Hugh M. Casey reviews OpSoc’s Opera Interactive: Dido and Aeneas, an interactive production of Purcell’s work in the halls of 601.
Revolving flesh, corporeality; the roots of men wrenched and circled around the tragedy of Dido and Aeneas.
“Performed in the round… the cyclical nature of Tragedy! Genius!”
Bucolic voices setting the course of Dido, Queen of Carthage, and Aeneas, the Trojan hero. The audience lead by the orchestra burning the core of 601. Stepping through the familiar club doors into derogation: freshness in a florid embrace. An encompassing space, fanned by florid visual sequences splayed on the wall, immersing the audience. Each detail testament to the prudence of Jessica Faith Cooper’s direction.
Raphaelle Daoglio (Dido) and Kristel Knudsen (Belinda) were felicitous Queenly elegance, fitted all in white. Purity ringing through each note. Their voices casting the virulent light required first before darkness may fall. Tragedy; the shadow etched when light is interrupted. Alice Gold, Emily Fielder, and Bear Hutchinson, the dark curtailed language echoing hope with malice. A counterpoint spoken in the recesses of every mind.
Once around the Sun, many times starting towards a conclusion. Each scene shaped within a distinct physical location. Four corners offered a new space for movement, progression asking that the tale unfold. Dido and Aeneas did not allow an otiose viewing experience. With each movement there was fragmentation and resettlement. However, this was not disruptive to the procession of the performance, it rose and fell as a chest with each breath.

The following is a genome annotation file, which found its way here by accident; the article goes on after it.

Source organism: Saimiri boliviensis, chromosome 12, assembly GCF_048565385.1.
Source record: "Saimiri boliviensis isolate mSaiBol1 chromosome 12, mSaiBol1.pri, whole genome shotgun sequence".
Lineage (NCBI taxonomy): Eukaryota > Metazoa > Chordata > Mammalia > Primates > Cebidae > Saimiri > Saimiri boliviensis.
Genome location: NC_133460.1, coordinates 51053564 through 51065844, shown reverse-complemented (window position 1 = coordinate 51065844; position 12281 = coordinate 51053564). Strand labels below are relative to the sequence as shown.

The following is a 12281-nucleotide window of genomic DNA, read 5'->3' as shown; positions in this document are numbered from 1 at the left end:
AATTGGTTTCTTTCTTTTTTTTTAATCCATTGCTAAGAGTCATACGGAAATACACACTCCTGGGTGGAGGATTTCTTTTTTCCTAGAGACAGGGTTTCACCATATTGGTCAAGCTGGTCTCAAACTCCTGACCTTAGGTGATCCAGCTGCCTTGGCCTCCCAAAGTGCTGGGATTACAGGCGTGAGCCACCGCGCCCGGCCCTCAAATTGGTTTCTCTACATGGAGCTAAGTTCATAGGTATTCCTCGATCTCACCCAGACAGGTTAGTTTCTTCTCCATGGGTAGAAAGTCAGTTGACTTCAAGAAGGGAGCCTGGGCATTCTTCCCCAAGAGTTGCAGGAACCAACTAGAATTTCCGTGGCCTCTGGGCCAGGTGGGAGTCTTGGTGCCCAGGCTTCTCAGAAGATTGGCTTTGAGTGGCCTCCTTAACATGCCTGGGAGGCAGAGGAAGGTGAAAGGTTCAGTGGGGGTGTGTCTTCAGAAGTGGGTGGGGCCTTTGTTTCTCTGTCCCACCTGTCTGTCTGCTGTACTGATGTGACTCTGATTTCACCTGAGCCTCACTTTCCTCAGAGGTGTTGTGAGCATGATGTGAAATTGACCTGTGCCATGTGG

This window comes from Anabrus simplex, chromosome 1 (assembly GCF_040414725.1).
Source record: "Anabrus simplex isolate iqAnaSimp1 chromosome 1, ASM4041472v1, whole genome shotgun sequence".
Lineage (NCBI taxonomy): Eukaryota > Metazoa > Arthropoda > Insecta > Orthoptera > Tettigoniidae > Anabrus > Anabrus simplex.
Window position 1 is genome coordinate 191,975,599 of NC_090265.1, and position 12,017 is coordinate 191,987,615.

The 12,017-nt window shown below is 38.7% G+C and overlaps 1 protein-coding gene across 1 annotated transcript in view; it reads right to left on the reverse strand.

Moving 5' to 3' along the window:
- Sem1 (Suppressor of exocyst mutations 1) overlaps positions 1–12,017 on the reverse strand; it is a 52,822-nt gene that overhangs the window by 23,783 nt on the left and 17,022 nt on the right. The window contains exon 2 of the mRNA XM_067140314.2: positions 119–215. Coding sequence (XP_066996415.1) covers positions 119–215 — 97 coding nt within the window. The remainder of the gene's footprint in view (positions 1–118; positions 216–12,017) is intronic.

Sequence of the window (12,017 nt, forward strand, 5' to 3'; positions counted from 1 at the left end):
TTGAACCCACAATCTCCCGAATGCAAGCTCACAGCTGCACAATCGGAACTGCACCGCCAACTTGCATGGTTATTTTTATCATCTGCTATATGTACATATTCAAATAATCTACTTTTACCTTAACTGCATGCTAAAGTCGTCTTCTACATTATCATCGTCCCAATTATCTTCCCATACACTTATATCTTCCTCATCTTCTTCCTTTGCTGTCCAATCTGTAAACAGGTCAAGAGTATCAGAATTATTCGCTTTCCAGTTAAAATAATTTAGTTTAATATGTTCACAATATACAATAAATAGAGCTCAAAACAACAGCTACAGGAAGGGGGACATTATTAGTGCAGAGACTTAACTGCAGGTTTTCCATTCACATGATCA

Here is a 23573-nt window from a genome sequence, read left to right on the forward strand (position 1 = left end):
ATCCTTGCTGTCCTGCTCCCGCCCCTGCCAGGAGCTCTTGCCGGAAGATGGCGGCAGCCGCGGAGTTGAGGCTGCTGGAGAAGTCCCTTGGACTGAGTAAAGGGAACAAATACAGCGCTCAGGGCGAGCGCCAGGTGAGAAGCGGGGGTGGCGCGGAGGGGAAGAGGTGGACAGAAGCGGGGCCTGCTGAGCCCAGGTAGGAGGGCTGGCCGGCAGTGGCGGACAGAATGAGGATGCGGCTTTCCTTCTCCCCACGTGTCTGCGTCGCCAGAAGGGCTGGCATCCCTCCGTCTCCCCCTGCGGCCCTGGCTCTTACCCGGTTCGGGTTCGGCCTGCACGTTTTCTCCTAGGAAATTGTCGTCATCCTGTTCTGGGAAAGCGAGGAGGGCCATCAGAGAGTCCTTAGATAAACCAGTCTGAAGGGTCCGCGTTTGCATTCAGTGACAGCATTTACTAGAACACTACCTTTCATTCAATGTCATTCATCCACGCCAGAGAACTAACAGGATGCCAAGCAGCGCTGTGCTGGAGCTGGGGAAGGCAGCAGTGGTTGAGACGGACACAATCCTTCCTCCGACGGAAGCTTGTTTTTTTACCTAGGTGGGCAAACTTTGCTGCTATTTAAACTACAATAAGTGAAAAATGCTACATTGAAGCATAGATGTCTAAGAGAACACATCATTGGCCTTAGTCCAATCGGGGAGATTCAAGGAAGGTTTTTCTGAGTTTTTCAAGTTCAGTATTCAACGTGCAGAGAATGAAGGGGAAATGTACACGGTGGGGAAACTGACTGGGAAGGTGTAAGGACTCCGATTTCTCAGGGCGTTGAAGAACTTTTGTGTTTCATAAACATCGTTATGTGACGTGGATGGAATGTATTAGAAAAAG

A performance conceptually engineered in this way may break the fingers of a reviewer and ponder: “Did the awkward stiffness cutting down my back sound from that inharmonious intrusion into the most intimate details of another’s life? Are the pious traditions of Art quixotic distractions from the mundanity of human life flickering against the wind of eternity? Was the orbit of the audience reflective of the disengagement with self, and the stone concentration we caffeinate for celebrity (the new monarchy)?”
But, when the reviewer successfully wrestles his fingers back from the performance he’d probably say: “Well I don’t know about any of that. Anyway, Dido caught my eye as an ‘immersive opera’ and it was a complete experience. Of course we may speculate how each nuance of the performance ruminates a tangible thought. A search into meaning like this is symptom to how dependent we become to find replication of ourselves in the external.”
It feels more fitting to blanket this speculation with the wondrous performance that the entire cast delivered. The performance itself is what I will remember above any garish annotation.
Hugh M. Casey